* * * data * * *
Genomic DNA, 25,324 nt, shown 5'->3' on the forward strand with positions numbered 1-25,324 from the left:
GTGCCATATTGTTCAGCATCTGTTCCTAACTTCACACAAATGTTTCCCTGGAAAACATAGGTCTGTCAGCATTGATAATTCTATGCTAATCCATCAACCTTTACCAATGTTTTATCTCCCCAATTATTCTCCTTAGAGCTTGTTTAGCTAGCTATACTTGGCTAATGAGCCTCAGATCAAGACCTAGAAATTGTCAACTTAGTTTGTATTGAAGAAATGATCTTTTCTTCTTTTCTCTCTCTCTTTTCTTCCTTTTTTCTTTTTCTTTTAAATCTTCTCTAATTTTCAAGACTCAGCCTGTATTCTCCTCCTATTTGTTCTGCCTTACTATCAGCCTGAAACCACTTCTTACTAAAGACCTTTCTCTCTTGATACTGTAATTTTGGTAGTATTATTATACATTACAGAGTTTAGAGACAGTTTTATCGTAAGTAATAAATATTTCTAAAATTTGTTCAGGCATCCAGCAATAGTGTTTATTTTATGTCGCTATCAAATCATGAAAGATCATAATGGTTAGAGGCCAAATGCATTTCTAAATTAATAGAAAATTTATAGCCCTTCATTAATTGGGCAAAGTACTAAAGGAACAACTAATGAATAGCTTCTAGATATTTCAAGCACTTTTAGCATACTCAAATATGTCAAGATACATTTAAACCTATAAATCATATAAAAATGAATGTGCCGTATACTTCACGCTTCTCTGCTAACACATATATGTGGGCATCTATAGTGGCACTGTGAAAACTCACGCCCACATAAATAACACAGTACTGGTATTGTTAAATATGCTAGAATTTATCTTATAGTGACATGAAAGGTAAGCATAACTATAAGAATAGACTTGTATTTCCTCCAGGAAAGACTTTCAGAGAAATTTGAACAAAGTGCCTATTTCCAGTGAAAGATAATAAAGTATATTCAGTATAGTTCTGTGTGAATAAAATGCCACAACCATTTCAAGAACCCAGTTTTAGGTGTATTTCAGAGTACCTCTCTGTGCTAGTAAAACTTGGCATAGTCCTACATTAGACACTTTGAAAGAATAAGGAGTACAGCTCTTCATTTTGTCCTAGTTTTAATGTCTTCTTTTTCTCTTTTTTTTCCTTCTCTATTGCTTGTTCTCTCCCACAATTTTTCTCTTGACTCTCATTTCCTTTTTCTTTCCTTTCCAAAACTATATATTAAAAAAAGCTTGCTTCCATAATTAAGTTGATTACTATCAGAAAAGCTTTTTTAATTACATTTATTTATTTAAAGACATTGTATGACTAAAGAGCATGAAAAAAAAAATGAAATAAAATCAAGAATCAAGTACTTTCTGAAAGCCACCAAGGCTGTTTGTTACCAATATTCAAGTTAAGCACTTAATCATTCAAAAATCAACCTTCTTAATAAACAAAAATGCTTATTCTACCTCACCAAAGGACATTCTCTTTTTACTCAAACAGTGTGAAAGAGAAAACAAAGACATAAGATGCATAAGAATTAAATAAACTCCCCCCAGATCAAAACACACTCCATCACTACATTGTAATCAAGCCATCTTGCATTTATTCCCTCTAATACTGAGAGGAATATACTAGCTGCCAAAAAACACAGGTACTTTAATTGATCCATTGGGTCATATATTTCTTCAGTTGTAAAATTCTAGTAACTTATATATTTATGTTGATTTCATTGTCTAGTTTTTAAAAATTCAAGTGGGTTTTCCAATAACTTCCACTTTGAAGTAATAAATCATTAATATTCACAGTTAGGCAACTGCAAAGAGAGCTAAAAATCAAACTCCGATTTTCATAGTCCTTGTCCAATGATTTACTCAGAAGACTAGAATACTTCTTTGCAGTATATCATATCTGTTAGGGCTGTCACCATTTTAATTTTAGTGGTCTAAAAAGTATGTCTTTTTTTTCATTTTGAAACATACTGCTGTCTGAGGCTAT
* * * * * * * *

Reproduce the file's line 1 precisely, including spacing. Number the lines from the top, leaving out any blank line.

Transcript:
Genomic DNA, 25,324 nt, shown 5'->3' on the forward strand with positions numbered 1-25,324 from the left: